mac n cheese

SF-based visual designer Renee Walker took first with this nutrition label design

Imagine a world where figuring out just what exactly is in that box of sinfully delicious edible concoctions is more like training a dog than bare-knuckle fighting a bear, in subzero temperatures, while balancing on a ball.

Okay, so maybe it’s not  that bad, but to help consumers more easily figure out just how fat they’ll get if they eat another handful, the US Food and Drug Administration is in the process of revising the nutrition label. The UC Berkeley Graduate School of Journalism’s News21 program, in partnership with the Art Center College of Design’s Designmatters and GOOD magazine, launched a competition, Rethink the Food Label, that concluded on July 25 to help generate ideas for them.

The results are creative, colorful, eater-friendly re-inventions of the current black-and-white boxes, proving that when smart design meets food, good things happen.

Designing a Better Food Label [NYTimes Well]


Why, yes, of course I'd like a side of charcoal with my burger.

So you missed your opportunity to sign up for Michael Pollan‘s new colloquium-style two-unit class this fall, Edible Education 101: The Rise and Future of the Food Movement. It filled up in minutes. Maybe your stupid smartphone stopped working, or you accidentally spilled some nonfat vegan, gluten-free almond milk, carefully hand-squeezed by grass-fed, humanely raised orphans, across your keyboard.

We understand. We’ve been binge-eating Cheeseboard pizzas and Ici ice cream by the coneful since that fateful day to forget the void that was to be filled with inspiring talks about “organic agriculture, school lunch reform, food safety, animal welfare, read more »


Remember over the summer when you freshmen (theoretically) read Michael Pollan’s “The Omnivore’s Dilemma?” All that stuff about how the meat industry is pretty messed up, and how corn is taking over the world one kernel at a time? Do the words “meatless Mondays” ring a bell? read more »

Every girl you know with a septum piercing and a thing for Jews hightailed her androgynous-footwear to the Multicultural Center Friday night with a single hope: to get extremely loud and incredibly close with bestselling author Jonathan Safran Foer. And his glasses. After a reading from his new non-fiction book, “Eating Animals,” Foer engaged in an hour-long dialogue with Berkeley meat eaters and others alike.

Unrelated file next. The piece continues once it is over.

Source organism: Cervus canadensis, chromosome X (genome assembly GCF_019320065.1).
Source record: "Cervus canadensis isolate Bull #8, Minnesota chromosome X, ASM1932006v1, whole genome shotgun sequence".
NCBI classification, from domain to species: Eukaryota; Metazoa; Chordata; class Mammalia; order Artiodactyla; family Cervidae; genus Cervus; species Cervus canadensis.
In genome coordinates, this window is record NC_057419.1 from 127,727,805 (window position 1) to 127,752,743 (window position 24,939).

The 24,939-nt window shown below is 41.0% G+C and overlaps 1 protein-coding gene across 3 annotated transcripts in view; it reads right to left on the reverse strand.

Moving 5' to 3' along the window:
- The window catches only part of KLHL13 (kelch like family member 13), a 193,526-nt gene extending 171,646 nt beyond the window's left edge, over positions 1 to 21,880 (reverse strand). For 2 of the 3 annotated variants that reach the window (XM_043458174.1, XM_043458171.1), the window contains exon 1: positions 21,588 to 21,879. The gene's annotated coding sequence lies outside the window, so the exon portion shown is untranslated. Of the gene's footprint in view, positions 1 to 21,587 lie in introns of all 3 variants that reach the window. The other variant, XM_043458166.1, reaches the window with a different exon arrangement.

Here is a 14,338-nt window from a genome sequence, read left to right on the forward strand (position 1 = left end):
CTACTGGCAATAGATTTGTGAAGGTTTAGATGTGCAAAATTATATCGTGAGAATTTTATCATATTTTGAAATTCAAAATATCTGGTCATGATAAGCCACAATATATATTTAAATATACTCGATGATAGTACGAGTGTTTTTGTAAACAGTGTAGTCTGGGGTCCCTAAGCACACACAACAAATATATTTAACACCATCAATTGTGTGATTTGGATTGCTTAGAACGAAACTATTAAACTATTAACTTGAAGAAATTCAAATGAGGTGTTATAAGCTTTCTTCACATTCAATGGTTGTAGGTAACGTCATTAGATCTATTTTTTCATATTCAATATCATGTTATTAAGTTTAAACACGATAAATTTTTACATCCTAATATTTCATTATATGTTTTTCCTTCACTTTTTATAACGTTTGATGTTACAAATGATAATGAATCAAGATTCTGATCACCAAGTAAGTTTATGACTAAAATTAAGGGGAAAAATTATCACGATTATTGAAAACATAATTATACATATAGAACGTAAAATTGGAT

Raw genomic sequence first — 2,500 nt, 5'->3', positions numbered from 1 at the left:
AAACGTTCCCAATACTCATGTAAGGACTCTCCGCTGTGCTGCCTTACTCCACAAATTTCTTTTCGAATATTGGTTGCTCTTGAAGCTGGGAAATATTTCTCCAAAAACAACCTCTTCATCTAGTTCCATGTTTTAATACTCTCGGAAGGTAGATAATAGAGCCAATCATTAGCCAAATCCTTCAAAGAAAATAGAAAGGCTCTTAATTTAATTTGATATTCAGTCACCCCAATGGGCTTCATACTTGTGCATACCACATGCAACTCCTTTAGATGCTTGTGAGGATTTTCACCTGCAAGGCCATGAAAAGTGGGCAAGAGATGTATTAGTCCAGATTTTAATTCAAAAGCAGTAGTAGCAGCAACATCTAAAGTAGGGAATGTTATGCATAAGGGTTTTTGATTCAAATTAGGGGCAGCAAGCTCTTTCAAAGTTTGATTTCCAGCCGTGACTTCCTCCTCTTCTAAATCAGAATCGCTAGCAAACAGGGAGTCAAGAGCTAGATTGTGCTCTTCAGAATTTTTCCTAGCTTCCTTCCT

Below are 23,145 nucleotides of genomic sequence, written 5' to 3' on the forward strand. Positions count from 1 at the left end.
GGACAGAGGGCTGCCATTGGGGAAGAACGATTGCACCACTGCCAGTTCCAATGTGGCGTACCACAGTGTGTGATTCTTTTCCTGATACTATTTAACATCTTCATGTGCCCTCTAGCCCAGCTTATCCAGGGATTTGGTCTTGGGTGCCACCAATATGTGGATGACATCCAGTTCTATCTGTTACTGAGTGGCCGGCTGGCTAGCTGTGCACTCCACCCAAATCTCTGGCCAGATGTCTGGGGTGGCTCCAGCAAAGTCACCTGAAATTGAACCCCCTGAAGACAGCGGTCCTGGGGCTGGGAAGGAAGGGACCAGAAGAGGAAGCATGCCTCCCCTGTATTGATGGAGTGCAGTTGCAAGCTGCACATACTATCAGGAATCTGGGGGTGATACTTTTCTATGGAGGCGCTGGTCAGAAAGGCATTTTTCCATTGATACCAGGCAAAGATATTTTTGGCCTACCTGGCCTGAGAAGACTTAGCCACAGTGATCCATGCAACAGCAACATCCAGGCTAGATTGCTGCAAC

While some think the book is nothing more than a glorified PETA pamphlet with cutesy cover art, we did learn some neat stuff: read more »

Jonathan Safran Foer, author of one of the Clog’s favorite books, “Extremely Loud and Incredibly Close,” will be at the Multicultural Community Center (in the MLK Student Union Center) on Friday, Nov. 6.

He’s coming to promote his first nonfiction work, Eating Animals, a book about why people shouldn’t eat animals. It really seems to be a theme in Berkeley this year. Seriously, when’s Ingrid Newkirk gonna come and speak? read more »

At the risk of sounding like closet Aggies, we’ll confess: we dig the American pastoral.

After spending our summer crawling from one Berkeley farmer’s market to another, trash-talking maize and soy Michael Pollan style and scoring free samples of local produce, we understand the ups (and downs) of going organic.

But in the frenzy of the ideological thrust towards that Agriculture Renaissance California’s been waiting for, some argue that Berkeley foodies have gone too far with urban farming. read more »

O NO THEY DIDN'TAfter a meaty donor threatened to withdraw his support for an on-campus meat-processing plant (yeah, weird right?), Cal Poly at San Luis Obispo cancelled a lecture by Berkeley’s own foodie extraordinaire Michael Pollan. Looks like the donor–the chairman of the Harris Ranch Beef Company–didn’t want young, fertile minds to be Pollan-ated with anti-agribusiness ideas.

Apparently, Cal Poly officials chewed it over for a bit and decided they didn’t want to look like complete ninnies without a shred of integrity, so they opted to “reformat the lecture into a panel discussion” which would (shockingly) include a meat-science expert. Genius, right? read more »